Small businesses picked for financial backing from a U.S. Department of Energy "mentoring" program are often poor choices, the agency's inspector general found.
The Mentor-Protégé Program seeks to encourage small businesses to be prime contractors or subcontractors -- or "protégés." The small businesses are then groomed by larger contractors to produce better work for the Energy Department and eventually other federal agencies. Once the businesses were picked -- sans bidding against other businesses -- they were awarded subcontracts ranging between $100,000 and $4 million.
From 2010 to 2012, the IG found that the Energy Department struggled to effectively oversee the program, which led to businesses receiving help that shouldn't have received it.
Specifically, 13 protégés were found to already have received procurement transactions from the government worth between $7 and $11 million before joining the Energy Department program. For example, one protégé at the Y-12 National Security Complex in Tennessee had already received more than $61 million.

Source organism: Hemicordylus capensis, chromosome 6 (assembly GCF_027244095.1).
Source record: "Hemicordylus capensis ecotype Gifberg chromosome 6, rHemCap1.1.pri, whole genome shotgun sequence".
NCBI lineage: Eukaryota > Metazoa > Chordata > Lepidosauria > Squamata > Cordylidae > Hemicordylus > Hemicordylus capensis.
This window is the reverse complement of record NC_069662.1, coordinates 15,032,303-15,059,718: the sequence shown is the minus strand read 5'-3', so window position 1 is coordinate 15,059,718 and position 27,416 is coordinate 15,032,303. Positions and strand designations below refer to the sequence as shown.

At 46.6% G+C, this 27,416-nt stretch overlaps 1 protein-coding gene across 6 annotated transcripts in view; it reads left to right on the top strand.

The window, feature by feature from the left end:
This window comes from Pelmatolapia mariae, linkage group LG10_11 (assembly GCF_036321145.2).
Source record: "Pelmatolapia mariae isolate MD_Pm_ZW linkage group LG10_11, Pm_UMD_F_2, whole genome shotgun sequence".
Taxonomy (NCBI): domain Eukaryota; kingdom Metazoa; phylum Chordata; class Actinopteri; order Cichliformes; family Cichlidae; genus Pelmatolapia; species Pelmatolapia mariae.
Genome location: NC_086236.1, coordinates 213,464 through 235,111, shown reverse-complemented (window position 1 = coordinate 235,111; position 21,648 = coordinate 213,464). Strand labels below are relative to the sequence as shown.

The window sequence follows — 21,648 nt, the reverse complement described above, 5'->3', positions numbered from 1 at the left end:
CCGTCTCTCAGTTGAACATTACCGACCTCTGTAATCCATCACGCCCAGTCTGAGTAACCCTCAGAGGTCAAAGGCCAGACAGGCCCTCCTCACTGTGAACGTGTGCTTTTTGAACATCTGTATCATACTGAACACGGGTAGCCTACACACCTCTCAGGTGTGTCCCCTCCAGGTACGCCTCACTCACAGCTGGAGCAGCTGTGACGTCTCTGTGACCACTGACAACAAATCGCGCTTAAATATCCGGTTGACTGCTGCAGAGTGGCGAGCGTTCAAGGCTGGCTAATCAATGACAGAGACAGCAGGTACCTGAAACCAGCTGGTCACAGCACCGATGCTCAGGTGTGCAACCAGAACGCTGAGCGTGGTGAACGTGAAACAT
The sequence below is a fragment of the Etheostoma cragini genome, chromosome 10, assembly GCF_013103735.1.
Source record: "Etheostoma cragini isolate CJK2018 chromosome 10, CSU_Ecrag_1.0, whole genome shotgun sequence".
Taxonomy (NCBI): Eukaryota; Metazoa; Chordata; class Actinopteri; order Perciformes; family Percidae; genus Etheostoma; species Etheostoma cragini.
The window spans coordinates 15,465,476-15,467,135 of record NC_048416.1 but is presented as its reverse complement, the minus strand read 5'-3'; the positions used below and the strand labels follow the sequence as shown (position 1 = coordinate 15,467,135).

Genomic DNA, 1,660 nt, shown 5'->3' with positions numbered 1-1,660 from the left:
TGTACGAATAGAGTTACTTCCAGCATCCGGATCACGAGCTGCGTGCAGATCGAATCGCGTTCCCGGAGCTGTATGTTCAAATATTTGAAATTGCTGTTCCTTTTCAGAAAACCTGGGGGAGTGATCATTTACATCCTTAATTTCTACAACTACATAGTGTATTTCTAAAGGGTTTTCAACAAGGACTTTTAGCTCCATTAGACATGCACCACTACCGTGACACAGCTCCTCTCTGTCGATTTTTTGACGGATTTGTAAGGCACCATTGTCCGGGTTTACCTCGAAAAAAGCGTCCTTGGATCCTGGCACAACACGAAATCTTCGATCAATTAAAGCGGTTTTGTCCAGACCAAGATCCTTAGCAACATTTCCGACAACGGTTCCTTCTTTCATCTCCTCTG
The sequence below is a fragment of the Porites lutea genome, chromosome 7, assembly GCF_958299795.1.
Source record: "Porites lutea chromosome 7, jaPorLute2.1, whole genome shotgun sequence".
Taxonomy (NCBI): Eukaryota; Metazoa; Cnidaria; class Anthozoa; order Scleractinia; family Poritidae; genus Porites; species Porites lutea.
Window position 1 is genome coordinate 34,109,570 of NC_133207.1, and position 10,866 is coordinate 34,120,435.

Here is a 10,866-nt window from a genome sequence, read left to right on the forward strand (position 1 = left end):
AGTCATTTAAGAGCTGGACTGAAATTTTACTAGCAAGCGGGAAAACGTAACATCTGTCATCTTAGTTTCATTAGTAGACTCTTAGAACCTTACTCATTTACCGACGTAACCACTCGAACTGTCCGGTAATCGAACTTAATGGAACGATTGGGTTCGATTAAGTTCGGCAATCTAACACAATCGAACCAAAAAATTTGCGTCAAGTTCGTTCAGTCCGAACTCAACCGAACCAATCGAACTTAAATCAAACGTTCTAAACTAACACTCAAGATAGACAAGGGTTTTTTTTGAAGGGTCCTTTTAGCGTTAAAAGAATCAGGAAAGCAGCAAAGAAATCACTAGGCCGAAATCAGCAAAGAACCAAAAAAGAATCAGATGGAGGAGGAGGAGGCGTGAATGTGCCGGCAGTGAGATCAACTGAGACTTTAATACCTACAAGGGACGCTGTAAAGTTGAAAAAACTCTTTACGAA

Six mentor-protégé agreements exceeded the terms of up to six years; some were as long as 10 years. Four "graduates" from the program were also then allowed to enter into a similar mentor-protégé agreement at other DOE sites.
"These findings, coupled with the practical limitations on the number of available Program slots, led us to conclude that small businesses most suitable for inclusion may not have had the opportunity to participate," the IG report revealed.
Contractors also had the incentive of possible additional pay based on their performance as mentors, leading them to often pick protégés known for producing successful projects.
The Energy Department said it plans to have policy revisions completed by fall 2014. The agency also plans to improve monitoring of the mentors, protégés and the program as a whole.